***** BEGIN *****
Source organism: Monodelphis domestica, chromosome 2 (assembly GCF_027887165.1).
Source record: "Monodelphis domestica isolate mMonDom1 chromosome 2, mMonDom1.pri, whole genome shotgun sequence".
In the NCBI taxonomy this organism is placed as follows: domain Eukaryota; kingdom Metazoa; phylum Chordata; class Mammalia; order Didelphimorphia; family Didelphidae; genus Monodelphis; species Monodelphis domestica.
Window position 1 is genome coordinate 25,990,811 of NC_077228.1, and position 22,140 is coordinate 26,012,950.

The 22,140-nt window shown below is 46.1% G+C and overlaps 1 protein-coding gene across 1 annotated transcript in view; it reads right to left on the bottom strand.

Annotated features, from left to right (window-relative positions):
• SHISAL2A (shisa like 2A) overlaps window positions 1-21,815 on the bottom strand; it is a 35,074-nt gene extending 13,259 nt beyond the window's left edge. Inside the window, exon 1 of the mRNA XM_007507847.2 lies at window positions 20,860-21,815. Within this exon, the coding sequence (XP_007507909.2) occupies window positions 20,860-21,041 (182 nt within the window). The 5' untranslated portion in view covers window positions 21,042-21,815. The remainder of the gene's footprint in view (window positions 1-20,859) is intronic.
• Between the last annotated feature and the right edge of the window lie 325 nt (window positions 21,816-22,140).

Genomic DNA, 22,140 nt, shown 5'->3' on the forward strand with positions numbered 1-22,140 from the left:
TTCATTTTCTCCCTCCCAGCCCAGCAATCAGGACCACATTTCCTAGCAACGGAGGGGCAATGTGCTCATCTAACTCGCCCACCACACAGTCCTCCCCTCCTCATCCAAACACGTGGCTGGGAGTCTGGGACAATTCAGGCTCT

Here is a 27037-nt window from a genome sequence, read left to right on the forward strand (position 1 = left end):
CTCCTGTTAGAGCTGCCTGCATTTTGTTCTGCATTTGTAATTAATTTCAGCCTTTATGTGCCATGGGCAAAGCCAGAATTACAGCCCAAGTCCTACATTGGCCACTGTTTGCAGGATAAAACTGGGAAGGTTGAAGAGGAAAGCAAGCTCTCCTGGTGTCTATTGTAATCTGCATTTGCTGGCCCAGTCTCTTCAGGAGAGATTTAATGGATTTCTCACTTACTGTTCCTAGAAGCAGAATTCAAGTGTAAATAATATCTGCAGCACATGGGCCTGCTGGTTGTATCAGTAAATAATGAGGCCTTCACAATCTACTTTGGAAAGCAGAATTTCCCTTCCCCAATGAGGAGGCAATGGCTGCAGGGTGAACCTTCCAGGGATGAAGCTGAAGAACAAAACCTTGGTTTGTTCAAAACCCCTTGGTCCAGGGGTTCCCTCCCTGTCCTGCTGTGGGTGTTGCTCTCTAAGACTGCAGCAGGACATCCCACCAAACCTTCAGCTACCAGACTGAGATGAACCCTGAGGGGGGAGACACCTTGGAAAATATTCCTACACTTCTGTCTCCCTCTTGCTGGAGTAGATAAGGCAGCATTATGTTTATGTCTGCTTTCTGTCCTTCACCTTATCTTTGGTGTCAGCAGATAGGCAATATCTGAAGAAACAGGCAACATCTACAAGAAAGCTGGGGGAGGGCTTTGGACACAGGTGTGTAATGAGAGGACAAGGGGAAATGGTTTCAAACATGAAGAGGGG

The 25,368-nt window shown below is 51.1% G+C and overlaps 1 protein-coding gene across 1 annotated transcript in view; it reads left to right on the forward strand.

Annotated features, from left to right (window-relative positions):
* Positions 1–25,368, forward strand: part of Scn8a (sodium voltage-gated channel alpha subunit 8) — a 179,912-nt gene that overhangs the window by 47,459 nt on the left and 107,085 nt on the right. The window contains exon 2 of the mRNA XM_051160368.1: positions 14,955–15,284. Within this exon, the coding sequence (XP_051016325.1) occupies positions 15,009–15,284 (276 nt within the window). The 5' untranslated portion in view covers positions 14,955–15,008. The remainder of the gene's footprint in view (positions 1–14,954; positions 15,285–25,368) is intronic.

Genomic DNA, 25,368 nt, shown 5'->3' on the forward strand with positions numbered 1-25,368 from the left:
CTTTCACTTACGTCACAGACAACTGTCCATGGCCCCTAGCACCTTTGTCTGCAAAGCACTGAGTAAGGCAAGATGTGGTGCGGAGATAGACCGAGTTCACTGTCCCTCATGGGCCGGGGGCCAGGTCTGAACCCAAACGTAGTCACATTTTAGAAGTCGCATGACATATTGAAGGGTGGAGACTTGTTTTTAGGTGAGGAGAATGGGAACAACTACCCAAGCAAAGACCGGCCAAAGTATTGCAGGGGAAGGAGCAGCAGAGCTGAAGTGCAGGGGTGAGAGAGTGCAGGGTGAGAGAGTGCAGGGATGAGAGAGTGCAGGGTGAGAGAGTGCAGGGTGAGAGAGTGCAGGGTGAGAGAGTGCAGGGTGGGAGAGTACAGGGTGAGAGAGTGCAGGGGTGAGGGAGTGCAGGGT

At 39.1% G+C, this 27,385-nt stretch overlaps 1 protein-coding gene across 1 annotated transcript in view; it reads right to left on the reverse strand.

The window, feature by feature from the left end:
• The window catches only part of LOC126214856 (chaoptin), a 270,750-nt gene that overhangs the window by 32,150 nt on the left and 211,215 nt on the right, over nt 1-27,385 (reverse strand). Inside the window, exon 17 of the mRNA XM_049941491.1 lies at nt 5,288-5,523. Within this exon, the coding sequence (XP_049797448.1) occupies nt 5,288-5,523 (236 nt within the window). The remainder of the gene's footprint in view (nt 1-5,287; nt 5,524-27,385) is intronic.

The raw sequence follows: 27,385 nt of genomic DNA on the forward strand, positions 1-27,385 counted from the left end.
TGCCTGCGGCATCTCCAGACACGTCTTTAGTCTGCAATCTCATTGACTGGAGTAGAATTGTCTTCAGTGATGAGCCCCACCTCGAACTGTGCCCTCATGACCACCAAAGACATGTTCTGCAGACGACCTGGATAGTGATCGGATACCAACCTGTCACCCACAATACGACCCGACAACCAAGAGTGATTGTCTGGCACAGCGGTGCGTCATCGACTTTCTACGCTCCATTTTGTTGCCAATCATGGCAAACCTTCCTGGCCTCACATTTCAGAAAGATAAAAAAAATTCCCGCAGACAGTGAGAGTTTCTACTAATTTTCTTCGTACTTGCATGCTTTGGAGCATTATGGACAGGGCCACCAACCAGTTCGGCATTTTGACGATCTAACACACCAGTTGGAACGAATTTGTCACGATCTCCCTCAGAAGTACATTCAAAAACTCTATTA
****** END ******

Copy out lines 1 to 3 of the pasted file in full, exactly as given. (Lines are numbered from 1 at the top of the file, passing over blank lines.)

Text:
Source organism: Monodelphis domestica, chromosome 2 (assembly GCF_027887165.1).
Source record: "Monodelphis domestica isolate mMonDom1 chromosome 2, mMonDom1.pri, whole genome shotgun sequence".
In the NCBI taxonomy this organism is placed as follows: domain Eukaryota; kingdom Metazoa; phylum Chordata; class Mammalia; order Didelphimorphia; family Didelphidae; genus Monodelphis; species Monodelphis domestica.